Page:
A one year old moggy male cat was presented in the Teaching Veterinary Clinical Complex, College of Veterinary Sciences and Animal husbandry, Central Agricultural University, Aizawl, Mizoram, India with a history of not taking any food since last three days with aimless movement.

Clinical Examination

In clinical examination there was watery discharge, progressive uveitis in both eyes (Figure 1A). The right eye became enlarged with complete dilatation of pupil, cloudiness and blindness which was confirmed by putting hand in front of the eye. The left pupil was irregular shaped. Other clinical parameters such as temperature (101.1º F), respiration (20 beats/ min) and pulse (90/ min) were within the normal range. Further the case was diagnosed as glaucoma in the right eye.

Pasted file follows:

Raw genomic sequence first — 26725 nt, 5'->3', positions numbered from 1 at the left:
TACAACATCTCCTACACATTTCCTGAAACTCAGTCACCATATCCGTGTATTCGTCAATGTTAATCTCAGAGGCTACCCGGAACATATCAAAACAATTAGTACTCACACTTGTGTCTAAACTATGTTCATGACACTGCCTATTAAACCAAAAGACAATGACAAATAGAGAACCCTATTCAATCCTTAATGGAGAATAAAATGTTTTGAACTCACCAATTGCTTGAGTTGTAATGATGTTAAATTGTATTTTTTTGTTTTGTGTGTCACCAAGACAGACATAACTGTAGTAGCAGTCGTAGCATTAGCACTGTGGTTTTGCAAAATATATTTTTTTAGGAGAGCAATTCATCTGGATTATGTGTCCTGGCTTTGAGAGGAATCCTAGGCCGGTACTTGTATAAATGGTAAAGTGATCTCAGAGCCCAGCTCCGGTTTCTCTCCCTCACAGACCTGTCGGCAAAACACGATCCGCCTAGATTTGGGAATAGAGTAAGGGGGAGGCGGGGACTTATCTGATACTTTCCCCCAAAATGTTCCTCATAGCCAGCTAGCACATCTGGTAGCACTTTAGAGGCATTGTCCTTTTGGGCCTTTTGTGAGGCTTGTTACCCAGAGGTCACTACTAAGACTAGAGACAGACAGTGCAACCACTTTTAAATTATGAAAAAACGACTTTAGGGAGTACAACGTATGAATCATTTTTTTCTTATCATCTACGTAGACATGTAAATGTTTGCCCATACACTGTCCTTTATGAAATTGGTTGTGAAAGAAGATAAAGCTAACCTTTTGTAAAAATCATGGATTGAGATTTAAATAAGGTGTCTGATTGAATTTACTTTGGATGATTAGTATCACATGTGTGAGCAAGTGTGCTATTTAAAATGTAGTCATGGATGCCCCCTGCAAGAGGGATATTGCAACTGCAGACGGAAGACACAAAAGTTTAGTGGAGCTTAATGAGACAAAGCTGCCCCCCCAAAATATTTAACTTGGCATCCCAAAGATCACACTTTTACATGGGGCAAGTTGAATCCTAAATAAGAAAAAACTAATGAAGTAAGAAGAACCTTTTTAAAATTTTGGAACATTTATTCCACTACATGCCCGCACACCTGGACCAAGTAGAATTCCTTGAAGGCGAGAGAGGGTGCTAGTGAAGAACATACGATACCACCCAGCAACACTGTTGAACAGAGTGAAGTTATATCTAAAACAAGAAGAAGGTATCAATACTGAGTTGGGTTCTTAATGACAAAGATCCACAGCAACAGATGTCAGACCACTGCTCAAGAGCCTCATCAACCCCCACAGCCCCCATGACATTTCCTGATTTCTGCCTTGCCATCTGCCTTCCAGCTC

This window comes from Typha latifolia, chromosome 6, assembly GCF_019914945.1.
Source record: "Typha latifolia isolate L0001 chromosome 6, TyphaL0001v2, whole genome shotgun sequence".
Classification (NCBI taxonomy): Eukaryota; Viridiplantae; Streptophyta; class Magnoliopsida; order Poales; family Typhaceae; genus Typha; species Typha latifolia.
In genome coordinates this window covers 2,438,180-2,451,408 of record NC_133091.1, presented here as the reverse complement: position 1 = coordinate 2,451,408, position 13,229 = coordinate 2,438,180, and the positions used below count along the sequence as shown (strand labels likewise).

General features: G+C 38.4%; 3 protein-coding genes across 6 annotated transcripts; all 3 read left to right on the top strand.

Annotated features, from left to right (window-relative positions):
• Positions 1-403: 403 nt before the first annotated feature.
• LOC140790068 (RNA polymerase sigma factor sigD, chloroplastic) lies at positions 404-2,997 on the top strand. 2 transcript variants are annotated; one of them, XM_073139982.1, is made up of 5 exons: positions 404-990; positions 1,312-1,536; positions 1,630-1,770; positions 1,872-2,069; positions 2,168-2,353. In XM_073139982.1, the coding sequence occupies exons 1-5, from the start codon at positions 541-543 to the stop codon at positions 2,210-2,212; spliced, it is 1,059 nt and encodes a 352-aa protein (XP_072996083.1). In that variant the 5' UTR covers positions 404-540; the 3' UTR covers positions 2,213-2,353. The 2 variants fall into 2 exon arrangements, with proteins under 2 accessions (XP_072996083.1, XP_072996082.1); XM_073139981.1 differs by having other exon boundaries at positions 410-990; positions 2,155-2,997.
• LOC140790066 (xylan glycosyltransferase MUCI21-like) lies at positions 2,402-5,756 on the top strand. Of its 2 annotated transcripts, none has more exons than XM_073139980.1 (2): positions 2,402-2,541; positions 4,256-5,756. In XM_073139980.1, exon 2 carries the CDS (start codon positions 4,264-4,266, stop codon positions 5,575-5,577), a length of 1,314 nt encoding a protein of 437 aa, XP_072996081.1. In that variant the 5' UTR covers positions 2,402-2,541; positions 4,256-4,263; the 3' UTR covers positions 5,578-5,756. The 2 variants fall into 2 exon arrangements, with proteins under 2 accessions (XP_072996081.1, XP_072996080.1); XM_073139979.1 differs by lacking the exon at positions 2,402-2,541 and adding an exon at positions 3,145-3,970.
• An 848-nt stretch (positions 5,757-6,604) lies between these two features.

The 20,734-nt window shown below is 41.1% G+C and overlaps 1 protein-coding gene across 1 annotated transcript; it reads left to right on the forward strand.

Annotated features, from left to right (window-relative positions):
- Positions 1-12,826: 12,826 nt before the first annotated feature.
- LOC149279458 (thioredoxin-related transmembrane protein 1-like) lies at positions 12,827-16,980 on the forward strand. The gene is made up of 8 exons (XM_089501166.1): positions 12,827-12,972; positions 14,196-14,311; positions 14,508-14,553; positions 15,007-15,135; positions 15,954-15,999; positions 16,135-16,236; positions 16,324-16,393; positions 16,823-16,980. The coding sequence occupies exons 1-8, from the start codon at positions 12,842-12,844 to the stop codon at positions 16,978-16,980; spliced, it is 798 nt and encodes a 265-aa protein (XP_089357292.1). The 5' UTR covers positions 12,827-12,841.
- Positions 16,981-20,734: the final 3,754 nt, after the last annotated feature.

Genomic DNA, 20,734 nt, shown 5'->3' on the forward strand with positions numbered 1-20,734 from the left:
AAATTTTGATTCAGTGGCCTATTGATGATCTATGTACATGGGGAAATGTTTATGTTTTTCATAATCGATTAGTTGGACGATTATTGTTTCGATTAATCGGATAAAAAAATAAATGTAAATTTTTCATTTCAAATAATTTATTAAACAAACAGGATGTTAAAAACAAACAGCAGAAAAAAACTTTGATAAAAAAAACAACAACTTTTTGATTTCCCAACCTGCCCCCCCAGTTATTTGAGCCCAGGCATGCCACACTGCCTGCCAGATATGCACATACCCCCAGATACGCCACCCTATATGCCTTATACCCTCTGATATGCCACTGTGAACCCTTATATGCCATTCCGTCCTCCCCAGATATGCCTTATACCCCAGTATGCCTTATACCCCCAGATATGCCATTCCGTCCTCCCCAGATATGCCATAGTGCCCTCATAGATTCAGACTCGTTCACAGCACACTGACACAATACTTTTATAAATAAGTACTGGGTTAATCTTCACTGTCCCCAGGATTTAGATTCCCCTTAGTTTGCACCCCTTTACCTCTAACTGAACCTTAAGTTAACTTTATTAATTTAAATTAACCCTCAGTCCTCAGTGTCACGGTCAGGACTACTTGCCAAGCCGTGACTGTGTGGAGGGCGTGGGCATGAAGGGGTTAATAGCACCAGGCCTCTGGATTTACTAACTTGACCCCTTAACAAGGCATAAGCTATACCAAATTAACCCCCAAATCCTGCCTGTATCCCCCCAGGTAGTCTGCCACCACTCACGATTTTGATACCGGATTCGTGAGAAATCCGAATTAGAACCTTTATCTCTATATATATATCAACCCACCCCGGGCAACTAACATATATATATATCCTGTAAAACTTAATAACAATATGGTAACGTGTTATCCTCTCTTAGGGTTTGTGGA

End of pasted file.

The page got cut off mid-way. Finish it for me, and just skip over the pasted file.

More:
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Treatment

The case was treated with Mannitol @ 1g/kg body weight intravenously for 3days, Triamcinolone acetonide @ 0.25 mg/kg body weight subcutaneously as a single dose, Prednisolone @1 mg/kg body weight orally once a day and Dorzolamide @ one drop in each eye twice a day for two weeks.

Results and Discussion